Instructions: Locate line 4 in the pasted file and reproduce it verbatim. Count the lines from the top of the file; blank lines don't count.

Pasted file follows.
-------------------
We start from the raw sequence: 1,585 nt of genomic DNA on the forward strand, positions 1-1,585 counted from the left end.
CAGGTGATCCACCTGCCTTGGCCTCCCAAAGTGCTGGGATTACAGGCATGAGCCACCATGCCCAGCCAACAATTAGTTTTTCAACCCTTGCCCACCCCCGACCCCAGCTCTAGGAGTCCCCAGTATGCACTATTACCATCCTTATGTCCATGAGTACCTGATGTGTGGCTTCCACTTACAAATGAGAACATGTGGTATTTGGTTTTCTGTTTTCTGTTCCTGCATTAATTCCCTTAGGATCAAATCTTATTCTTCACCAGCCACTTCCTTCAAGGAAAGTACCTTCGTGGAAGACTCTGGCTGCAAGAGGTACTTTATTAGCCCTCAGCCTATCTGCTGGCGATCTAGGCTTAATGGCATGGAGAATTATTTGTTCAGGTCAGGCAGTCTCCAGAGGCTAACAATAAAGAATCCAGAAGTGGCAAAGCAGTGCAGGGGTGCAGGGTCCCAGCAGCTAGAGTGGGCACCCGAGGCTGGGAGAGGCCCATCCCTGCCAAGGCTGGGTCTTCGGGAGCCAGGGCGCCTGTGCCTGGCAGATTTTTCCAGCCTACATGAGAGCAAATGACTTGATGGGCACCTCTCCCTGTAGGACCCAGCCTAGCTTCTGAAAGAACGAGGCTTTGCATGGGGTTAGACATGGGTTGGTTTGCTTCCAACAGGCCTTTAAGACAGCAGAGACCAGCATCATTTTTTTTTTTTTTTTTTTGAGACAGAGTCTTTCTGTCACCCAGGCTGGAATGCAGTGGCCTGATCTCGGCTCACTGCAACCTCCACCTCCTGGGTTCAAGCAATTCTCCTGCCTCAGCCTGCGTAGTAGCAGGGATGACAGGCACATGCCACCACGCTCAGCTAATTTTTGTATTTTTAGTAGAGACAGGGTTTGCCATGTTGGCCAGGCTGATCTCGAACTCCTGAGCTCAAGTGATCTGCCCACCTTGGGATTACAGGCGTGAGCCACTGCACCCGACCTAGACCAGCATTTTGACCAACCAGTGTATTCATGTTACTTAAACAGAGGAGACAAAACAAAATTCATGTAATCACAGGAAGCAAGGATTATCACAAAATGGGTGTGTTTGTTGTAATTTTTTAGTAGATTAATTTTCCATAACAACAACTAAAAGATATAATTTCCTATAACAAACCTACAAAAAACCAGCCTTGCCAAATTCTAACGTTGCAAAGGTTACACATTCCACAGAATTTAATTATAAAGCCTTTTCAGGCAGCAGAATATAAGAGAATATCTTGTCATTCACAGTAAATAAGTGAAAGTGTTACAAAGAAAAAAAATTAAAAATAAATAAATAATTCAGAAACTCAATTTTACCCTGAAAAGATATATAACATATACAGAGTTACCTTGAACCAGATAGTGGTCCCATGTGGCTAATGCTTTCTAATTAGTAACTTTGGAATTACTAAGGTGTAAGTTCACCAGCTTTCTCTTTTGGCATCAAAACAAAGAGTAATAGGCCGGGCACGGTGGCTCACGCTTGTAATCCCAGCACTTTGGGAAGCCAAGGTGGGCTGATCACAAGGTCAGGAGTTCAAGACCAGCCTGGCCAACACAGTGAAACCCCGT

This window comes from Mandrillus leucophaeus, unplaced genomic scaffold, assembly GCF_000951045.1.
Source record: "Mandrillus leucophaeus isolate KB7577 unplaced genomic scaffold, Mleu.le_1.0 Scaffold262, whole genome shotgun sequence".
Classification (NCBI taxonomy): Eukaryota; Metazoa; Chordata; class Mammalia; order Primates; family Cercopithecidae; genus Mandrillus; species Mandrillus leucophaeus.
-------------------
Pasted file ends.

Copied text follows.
Source record: "Mandrillus leucophaeus isolate KB7577 unplaced genomic scaffold, Mleu.le_1.0 Scaffold262, whole genome shotgun sequence".